Towards getting more legumes in smallholder farms of Western Kenya

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In Western Kenya less than 30% of the farm area is planted with legumes which limits the amount of nitrogen fixed by the legumes that can be beneficial to companion or subsequent crops. Successful BNF by legumes in the field depends amongst others on agronomic management, where plant density plays an important role. This prompted Margarida, a MSc Student from the University of Nairobi to test different intercropping patterns of maize and soybean to identify the practices that maximize BNF, increase yields and improve livelihoods of smallholder farmers of Western Kenya.

Research setting

Margarida is conducting a study to identify suitable planting densities of soybean and maize in the midland and upper midland zones of Western Kenya. The objective is to assess the effect of varying soybean and maize planting densities on the yields of both crops as well as on the yield from subsequent maize. Three planting densities of maize:soybean (1:1, 1:2 and 1:3) are being tested with three soybean varieties (SB 25 (NAMSOY), SB 132 (SC SQUIRE) and SB 118 (TG x 1987-18F)). As the area falls within the Striga infested zone, IR (imidazolinone-resistant) maize is used in the trials. Biomass, BNF, yields of current maize and soybean and yield of subsequent maize as well as costs involved are recorded to evaluate the effectiveness of the systems and to determine the appropriate intercropping patterns for smallholder farmers. Margarida started her field work in the 2011 short rains growing season (September-December) and her work continues into the current 2012 long rains growing season (March – June 2012).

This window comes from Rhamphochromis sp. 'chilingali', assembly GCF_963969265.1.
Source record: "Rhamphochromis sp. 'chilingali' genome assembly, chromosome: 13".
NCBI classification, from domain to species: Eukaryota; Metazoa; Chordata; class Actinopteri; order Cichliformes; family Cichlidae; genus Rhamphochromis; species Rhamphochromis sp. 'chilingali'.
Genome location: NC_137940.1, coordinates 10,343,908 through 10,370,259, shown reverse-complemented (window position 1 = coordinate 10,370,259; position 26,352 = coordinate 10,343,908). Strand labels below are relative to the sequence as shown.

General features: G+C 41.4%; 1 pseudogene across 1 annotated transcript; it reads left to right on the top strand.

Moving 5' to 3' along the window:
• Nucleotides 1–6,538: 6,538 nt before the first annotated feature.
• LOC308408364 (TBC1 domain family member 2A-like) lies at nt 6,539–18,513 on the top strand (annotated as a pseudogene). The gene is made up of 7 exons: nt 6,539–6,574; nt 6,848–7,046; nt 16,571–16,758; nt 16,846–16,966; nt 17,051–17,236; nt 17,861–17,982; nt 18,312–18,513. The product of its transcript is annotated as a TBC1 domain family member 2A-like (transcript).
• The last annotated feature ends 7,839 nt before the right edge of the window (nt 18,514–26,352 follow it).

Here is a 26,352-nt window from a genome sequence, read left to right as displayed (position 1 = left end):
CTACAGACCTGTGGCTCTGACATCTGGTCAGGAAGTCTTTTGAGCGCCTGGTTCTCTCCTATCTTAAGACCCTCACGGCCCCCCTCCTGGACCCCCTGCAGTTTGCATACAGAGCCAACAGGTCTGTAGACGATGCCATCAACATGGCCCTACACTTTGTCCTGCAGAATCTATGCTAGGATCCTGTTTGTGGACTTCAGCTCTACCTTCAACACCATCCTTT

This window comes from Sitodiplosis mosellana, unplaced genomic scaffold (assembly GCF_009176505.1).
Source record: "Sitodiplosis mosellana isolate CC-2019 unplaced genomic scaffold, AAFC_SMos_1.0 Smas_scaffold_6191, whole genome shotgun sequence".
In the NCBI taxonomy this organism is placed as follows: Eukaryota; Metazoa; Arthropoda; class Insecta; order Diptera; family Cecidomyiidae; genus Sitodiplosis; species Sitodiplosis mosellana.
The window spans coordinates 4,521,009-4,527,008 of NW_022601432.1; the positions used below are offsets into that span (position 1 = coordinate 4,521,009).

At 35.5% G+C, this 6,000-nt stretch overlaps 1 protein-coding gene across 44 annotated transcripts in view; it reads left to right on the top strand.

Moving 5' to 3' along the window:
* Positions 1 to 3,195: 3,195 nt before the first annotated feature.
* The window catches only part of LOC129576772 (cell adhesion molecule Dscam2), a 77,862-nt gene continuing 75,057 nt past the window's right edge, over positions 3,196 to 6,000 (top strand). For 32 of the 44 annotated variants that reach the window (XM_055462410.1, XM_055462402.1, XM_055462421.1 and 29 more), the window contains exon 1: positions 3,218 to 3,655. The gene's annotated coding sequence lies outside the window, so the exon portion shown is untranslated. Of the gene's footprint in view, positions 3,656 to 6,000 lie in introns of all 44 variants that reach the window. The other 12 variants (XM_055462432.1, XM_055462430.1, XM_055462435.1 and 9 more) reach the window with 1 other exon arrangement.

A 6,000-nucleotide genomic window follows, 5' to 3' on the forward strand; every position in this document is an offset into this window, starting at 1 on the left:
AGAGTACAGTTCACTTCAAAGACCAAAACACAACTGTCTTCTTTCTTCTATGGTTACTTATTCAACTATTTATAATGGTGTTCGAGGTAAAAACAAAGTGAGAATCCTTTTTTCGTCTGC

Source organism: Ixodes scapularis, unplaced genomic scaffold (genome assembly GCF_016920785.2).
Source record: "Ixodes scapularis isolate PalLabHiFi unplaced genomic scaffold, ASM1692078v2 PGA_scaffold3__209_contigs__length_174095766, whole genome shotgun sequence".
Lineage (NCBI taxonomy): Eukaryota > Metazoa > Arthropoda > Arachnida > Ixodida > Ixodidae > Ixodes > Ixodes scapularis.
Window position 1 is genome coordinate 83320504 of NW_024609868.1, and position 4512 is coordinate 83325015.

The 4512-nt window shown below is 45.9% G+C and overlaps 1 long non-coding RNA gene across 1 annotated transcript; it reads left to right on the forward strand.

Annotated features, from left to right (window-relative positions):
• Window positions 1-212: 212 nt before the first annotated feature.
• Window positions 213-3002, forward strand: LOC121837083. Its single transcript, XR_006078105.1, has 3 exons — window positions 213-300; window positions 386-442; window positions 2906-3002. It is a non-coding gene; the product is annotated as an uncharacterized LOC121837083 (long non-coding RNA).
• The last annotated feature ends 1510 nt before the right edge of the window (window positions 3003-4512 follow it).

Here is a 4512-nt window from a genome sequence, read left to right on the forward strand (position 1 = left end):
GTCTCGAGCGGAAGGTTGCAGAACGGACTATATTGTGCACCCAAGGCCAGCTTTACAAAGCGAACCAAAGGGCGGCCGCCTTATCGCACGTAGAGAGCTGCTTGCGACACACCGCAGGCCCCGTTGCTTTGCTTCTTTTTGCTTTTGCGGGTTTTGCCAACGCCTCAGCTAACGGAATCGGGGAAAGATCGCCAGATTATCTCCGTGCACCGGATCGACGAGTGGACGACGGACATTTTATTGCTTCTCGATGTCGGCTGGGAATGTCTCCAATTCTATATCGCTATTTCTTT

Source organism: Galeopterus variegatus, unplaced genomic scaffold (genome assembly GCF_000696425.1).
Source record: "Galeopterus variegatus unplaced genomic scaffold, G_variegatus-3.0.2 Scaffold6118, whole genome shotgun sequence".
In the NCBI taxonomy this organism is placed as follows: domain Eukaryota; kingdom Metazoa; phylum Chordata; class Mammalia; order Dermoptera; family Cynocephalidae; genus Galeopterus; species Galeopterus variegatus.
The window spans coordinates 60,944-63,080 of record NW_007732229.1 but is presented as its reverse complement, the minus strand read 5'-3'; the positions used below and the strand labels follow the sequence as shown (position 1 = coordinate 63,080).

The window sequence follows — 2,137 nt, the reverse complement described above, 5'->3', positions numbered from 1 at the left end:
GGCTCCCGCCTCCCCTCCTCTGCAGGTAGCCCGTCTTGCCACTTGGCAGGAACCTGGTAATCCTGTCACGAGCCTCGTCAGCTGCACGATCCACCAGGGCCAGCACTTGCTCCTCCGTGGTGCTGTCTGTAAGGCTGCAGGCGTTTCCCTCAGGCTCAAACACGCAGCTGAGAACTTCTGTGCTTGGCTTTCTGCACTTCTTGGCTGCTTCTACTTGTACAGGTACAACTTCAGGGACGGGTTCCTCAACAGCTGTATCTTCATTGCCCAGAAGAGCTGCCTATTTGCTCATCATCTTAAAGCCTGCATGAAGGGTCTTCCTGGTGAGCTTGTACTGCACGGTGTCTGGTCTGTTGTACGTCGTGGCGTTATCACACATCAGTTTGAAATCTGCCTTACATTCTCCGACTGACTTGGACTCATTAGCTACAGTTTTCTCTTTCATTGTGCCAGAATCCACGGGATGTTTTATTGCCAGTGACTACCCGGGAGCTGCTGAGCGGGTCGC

Density 1:2

All at Butere site (midland zone)

Density 1:1

during 2012 long rains growing season

Density 1:3


Preliminary results indicate that in both zones, maize: soybean planting density 1:3 provides the best soybean biomass yield (in the range of 2,000-4,000 kg/ha, depending on soybean variety and location) whereas the density 1:2 provides high grain yield of both crops (above 2,000 kg/ha of maize and 1,300 kg/ha of soybean). The research is ongoing and final results will be presented as an MSc thesis due in September 2012.

Margarida Simbine and Freddy Baijukya